Every company has a unique culture, and hiring managers know that finding the right culture fit or culture add is a top priority. But how do you know when someone isn’t a good culture fit? If a candidate really wants the job, they may try to prove they are a fit – even if they know it’s not. Talking to every applicant about culture should be part of your process to ensure candidates will align with your values, mission, and initiatives.
Here are 4 tips to ensure you are hiring the right fit for your company culture:
1. They don’t seem interested in the specifics of the company culture
Beware of a candidate who lacks interest in what makes your company unique and why people like to work there. Most likely, they are there for the paycheck or title and don’t intend to add or participate in anything company culture related.
So they are just there to work hard – great right?! Wrong. While it may not seem to be a big deal, employees uninterested in culture are less likely to be engaged at work. Studies show that companies with high employee engagement are 21% more profitable – so having unengaged employees costs your company money in productivity, team morale, absenteeism, and high turnover.
If you want to learn more about the importance of employee engagement, attend Star Staffing’s upcoming HR Summit.
2. They don’t mention teammates
A well-rounded candidate will typically mention their team or role on the team when sharing about projects or successes. If they don’t – red flag!
This is a good time to dig in and ask follow-up questions to learn more about out how, and if, they can work in a group or if they were siloed in their previous roles. Personal projects and goals are great but most employees are an important part of the overall function of a team. If a candidate takes credit for everything, shows a victim mentality, or is overly-competitive it may be a warning that they will not integrate well with your current team.
Here are 3 interview questions to guide that conversation:
- Tell me about a time you had to work with a colleague you didn’t get along with.
- Has your team ever failed to reach a goal? If so, what went wrong and what did you learn from that experience?
- What is your preferred way of working on a group project: each member works on an assigned task independently or the entire team meets and works together? Why?
3. Erratic career path
When a candidate doesn’t seem to have much direction – it can be just that, a lack of direction. If a candidate with a seemingly solid skill set doesn’t have much longevity at a company or even in a specific industry – it could also be a warning. If the candidate has only had jobs in Santa Rosa but zig-zagged between industries and departments, dig deeper.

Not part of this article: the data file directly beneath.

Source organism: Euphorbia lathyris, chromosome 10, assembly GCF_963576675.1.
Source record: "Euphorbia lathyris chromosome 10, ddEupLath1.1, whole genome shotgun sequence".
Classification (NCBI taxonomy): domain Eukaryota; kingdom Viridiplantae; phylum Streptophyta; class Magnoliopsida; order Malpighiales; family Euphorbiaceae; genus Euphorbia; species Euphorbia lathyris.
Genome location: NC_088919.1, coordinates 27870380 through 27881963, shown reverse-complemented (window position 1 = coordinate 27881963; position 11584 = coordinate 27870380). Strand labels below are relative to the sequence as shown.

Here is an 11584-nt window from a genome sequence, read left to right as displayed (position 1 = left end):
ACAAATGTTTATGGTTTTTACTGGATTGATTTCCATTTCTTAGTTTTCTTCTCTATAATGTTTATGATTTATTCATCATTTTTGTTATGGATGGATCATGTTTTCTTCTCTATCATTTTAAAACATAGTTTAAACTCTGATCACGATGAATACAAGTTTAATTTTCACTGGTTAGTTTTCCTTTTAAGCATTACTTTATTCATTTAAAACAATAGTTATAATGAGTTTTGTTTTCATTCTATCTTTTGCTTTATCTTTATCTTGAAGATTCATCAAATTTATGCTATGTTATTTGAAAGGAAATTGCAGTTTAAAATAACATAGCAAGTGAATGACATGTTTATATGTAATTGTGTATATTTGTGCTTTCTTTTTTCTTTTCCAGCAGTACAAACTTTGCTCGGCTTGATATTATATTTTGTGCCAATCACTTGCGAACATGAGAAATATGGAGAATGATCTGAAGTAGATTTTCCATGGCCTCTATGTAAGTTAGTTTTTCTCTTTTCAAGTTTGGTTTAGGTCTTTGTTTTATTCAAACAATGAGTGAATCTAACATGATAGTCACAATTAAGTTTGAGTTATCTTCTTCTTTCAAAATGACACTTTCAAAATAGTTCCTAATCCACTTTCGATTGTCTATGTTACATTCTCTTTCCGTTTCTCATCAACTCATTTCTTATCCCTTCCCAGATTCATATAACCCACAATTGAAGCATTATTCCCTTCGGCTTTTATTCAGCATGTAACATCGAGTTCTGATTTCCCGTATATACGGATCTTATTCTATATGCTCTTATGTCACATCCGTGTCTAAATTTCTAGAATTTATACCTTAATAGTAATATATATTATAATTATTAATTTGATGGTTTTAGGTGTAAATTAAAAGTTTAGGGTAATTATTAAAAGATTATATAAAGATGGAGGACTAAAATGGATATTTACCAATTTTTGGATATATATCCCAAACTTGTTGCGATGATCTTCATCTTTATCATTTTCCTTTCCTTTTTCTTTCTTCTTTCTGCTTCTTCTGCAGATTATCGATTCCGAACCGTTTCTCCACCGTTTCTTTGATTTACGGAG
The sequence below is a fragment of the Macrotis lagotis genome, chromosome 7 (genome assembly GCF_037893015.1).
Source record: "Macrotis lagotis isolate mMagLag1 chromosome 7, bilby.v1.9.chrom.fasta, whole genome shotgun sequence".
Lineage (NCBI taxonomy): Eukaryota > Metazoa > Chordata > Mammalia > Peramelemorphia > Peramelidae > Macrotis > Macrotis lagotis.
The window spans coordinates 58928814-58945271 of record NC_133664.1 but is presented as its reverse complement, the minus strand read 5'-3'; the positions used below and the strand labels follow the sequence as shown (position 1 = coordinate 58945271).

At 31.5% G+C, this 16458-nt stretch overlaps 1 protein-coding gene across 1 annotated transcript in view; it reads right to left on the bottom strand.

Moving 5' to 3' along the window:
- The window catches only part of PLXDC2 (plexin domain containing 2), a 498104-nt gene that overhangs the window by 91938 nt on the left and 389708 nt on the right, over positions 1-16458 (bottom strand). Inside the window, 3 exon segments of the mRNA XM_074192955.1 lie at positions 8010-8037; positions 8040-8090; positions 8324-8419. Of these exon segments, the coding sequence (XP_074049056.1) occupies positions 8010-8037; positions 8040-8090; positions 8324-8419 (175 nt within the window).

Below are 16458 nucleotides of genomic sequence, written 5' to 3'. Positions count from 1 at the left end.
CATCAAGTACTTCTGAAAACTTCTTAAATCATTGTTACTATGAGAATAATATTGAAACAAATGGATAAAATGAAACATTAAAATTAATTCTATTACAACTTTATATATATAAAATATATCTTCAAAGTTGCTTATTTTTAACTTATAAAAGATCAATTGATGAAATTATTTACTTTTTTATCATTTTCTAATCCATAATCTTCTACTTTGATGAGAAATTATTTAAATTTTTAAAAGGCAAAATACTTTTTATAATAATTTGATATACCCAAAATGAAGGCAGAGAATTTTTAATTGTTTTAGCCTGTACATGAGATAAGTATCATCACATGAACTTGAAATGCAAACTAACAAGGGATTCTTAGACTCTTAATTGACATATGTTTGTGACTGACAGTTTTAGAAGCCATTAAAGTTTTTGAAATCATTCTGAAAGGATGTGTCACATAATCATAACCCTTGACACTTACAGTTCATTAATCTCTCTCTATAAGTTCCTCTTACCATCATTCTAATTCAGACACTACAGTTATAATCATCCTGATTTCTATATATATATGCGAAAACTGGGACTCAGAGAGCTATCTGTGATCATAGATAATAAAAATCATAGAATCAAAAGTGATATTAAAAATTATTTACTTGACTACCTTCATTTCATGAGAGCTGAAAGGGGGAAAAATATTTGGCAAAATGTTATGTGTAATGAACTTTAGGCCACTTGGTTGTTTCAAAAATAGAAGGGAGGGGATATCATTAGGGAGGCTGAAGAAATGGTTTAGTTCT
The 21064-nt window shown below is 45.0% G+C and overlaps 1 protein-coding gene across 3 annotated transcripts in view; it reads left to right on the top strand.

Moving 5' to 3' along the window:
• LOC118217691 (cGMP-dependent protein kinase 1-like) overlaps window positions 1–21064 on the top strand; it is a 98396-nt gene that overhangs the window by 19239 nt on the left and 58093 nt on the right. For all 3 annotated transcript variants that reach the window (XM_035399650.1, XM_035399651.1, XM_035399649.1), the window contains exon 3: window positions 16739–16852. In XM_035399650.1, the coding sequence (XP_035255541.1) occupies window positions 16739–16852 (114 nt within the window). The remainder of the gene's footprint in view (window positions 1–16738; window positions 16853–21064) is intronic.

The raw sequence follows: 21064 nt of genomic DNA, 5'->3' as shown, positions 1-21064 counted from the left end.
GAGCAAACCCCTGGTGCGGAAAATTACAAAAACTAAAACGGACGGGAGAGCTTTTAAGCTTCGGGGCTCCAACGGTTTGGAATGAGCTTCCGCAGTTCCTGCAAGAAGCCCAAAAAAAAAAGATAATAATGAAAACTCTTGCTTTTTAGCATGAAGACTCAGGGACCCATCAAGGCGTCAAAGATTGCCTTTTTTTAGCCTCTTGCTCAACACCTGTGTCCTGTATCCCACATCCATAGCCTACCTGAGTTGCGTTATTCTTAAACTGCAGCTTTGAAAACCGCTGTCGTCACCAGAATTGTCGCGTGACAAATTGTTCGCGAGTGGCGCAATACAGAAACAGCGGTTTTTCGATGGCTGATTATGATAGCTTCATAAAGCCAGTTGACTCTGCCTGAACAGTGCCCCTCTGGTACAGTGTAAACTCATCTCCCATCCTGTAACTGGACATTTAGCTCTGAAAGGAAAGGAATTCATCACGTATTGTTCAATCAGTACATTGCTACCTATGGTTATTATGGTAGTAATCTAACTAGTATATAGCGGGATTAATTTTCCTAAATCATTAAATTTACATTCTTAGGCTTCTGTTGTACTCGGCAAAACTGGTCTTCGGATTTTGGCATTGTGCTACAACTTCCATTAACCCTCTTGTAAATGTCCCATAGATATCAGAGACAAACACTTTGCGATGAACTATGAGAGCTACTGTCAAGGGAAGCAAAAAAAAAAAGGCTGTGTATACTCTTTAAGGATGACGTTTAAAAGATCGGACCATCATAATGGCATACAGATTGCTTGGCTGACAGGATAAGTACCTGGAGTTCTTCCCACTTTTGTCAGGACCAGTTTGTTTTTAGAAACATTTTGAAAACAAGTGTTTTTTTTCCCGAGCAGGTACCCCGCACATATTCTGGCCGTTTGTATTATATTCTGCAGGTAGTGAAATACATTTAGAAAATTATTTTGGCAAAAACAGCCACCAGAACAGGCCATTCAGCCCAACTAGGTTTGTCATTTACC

Ask for more details on short terms roles and specifically why it didn’t work out. Watch for answers that blame the employer and look for patterns. Even if the answers seem valid – you’ll want to weigh the likeliness that they will be a short-term employee at your company as well.
As we all know, it’s costly to replace an employee. According to SHRM, it costs businesses $4,129 on average to hire new talent, and around $986 to onboard the new hire. This means it’s at least $5,000 each time an employee departs – not to mention the incalculable cost of losing an experienced employee.
4. References don’t add up
References are one of the best ways to find out or confirm details about a candidate’s job history. Their answers should, ideally, match with what you already know from the candidate. If they provided you with honest information, reference checks will add up quickly. References are also a great resource to double down and gather real data on how candidates work in team settings.
Equally important is to assess who they provided as a reference and why they may have avoided past supervisors. If there are no past supervisors offered, there may be something the candidate is trying to hide.
Bottom line – Hiring for culture is tricky. You want to find team members who will add to your fantastic dynamic, and help your team and company continue to grow. Ultimately culture fit is one of many pieces in the hiring equation. Consider what’s most important to your goals for the role as well as how well they will fit in with the team. An engaged, thoughtful candidate will want to be a part of your company culture. The right culture fit usually means a long, meaningful work relationship for all parties.
If you are hiring for jobs in Santa Rosa or other areas of Northern California, Star Staffing is your staffing partner. Reach out to our experienced, tenured team to discuss finding the right candidate for you! For more details, contact us at 707-575-5005.
Be sure to register today for the upcoming conference, HR Summit: Building a Great Company Culture. We will be diving into employee engagement, hiring tips, diversity & inclusion, and more!
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